OK, I thought I knew Septic Flesh, as they were before 2008 with a space in their name, but it's very possible that I've confused them with someone else. No, not Septic Death, as I have them clear for sure. However, I was thoroughly surprised by the sound of this album, though, and more so than I'd have been had I actually heard some of their earlier material before. Going back to cherrypick the early stuff, I see that they've always played symphonic death metal but they've continued to boost the symphonic part of that as time has gone by, eventually sharing the stage in Mexico City in 2019 with an orchestra and a couple of choirs in a memorable concert I've been enjoying on YouTube.
By this point, which is their eleventh album, that symphonic angle has been so integrated into the band's sound that it's inseparable. This isn't strings behind a rock band any more, this is one band with a hundred members. I'd say that the best example of this is Coming Storm, but everything on the album is a good example and Coming Storm is just the track that plays with the dynamics best. And, I should point out, going full on symphonic beyond most symphonic bands is far from the end of their evolution.
For a start, there's a lot of ethnic sound on this album, starting at the very beginning with a neat and intricate intro to The Collector, which is not played on acoustic guitars. In addition to the City of Prague Philharmonic Orchestra and the Libro Coro choirs and a long list of choral vocalists, I'm seeing credits for folk instruments like mandolin, flute, oud and bouzouki, each of which I'm aware of, but duduk and santur too, which I'm not; they're a wind instrument and a hammered dulcimer respectively. There's also a female vocalist who sings in a wavering ethnic style on songs like Self-Eater. Each of these folk contributions deepens the band's sound and they're often the best, most joyous part, like on Neuromancer.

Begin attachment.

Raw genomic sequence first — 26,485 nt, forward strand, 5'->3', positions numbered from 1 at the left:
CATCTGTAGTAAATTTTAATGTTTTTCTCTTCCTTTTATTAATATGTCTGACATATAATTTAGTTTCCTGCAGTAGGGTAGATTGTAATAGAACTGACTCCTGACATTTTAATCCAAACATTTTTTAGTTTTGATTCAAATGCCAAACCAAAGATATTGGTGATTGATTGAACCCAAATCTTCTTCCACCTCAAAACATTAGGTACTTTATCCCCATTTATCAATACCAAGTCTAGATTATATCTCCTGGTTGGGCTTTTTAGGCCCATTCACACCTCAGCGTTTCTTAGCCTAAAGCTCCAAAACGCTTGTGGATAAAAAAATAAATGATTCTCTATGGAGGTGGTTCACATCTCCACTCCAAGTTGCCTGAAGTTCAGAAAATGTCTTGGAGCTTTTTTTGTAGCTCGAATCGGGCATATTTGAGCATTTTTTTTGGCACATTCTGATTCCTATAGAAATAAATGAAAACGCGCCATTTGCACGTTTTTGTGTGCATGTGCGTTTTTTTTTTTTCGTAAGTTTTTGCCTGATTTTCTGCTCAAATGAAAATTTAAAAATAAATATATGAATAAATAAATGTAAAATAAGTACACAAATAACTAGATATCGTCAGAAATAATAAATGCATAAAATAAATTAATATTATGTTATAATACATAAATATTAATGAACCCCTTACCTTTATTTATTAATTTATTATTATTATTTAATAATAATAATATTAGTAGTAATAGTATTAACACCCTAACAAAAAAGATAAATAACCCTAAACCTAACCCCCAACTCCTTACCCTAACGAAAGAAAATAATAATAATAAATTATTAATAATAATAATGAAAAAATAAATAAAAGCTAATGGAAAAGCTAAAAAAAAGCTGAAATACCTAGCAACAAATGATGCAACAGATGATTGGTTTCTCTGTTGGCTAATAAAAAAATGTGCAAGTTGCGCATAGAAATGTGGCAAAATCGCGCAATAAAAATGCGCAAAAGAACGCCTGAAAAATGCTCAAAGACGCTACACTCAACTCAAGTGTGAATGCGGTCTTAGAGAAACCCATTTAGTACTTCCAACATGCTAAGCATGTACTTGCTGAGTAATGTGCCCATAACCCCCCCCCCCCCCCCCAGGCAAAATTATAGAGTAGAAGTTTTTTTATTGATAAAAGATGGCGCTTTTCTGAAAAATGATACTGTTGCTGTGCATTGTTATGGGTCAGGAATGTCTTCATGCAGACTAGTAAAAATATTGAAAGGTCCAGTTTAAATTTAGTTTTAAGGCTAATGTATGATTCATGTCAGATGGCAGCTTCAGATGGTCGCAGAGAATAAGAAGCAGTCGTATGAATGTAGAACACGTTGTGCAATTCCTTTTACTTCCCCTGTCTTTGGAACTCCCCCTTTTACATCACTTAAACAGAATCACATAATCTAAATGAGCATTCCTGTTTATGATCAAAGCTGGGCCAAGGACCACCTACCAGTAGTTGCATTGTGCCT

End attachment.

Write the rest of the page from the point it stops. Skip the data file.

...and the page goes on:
For another, while the majority of vocals are still the effortlessly harsh vocals of bassist Seth Siro Anton, who sounds like he's not even putting on a demonic voice but just using the one that comes most naturally, the way they're balanced with the clean vocals of guitarist Sotiris Anunnaki V are a fascinating thing. Sometimes, it's the usual contrast between harsh and clean, which is purely for effect and the sort of thing we tend to expect in bands with that dynamic. However, here it's often something far more theatrical and the orchestration and some of the other musical changes on a dime play into that.
When listening through the speakers on my desk, I sometimes got the impression that there were things happening that I missed because I couldn't see them. Surely, this is music that's intended to be seen as much as heard, a true metal opera, and I wasn't sitting in front of a stage watching the actors play their parts. When listening through headphones, though this feeling was enhanced to become sometimes overwhelming. I wanted to know what these people were doing visually, what stories they were telling with their bodies as well as their voices.
While Coming Storm stood out for me above the other tracks, none of them let the side down. This is a solid album and one I enjoyed a great deal over a few listens. If there's a catch, it's that there are also bonus tracks on this limited edition and, well, I kind of dig those more. These are entirely orchestral pieces, i.e. they keep all of that side but ditch the band, and I'm pretty sure that they'll want me to think of them as worthy bonuses. Instead, I'm digging Salvation and The 14th Part a bit more than I'm digging the rest of the album, Coming Storm excluded.
However, the third of these bonus tracks is Coming Storm, done entirely with orchestra, and I think that I prefer the proper version more. So, perhaps the question should be phrased like this: where are the heavy versions of Salvation and The 14th Part, the ones with a band and vocals and all that jazz? Answers on the back of a postcard please...